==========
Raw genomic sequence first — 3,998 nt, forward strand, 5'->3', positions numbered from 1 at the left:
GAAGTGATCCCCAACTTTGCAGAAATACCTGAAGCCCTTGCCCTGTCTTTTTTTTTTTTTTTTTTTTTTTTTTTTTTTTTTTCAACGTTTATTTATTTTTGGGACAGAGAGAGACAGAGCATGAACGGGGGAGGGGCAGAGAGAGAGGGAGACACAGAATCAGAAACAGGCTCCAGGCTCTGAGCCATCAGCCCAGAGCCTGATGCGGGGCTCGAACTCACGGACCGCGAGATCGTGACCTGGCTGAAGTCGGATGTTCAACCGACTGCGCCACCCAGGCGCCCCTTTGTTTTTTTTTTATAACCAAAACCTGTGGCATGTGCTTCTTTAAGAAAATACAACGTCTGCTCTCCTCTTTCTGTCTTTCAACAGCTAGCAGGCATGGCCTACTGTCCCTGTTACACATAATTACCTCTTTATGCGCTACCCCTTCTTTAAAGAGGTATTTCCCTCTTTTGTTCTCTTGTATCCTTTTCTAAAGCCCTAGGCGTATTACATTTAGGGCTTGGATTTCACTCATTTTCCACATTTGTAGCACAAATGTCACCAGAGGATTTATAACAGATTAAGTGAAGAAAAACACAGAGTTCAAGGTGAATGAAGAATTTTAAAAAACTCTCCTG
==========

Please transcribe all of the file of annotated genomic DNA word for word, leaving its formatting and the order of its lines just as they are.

Raw genomic sequence first — 3,998 nt, forward strand, 5'->3', positions numbered from 1 at the left:
GAAGTGATCCCCAACTTTGCAGAAATACCTGAAGCCCTTGCCCTGTCTTTTTTTTTTTTTTTTTTTTTTTTTTTTTTTTTTTCAACGTTTATTTATTTTTGGGACAGAGAGAGACAGAGCATGAACGGGGGAGGGGCAGAGAGAGAGGGAGACACAGAATCAGAAACAGGCTCCAGGCTCTGAGCCATCAGCCCAGAGCCTGATGCGGGGCTCGAACTCACGGACCGCGAGATCGTGACCTGGCTGAAGTCGGATGTTCAACCGACTGCGCCACCCAGGCGCCCCTTTGTTTTTTTTTTATAACCAAAACCTGTGGCATGTGCTTCTTTAAGAAAATACAACGTCTGCTCTCCTCTTTCTGTCTTTCAACAGCTAGCAGGCATGGCCTACTGTCCCTGTTACACATAATTACCTCTTTATGCGCTACCCCTTCTTTAAAGAGGTATTTCCCTCTTTTGTTCTCTTGTATCCTTTTCTAAAGCCCTAGGCGTATTACATTTAGGGCTTGGATTTCACTCATTTTCCACATTTGTAGCACAAATGTCACCAGAGGATTTATAACAGATTAAGTGAAGAAAAACACAGAGTTCAAGGTGAATGAAGAATTTTAAAAAACTCTCCTG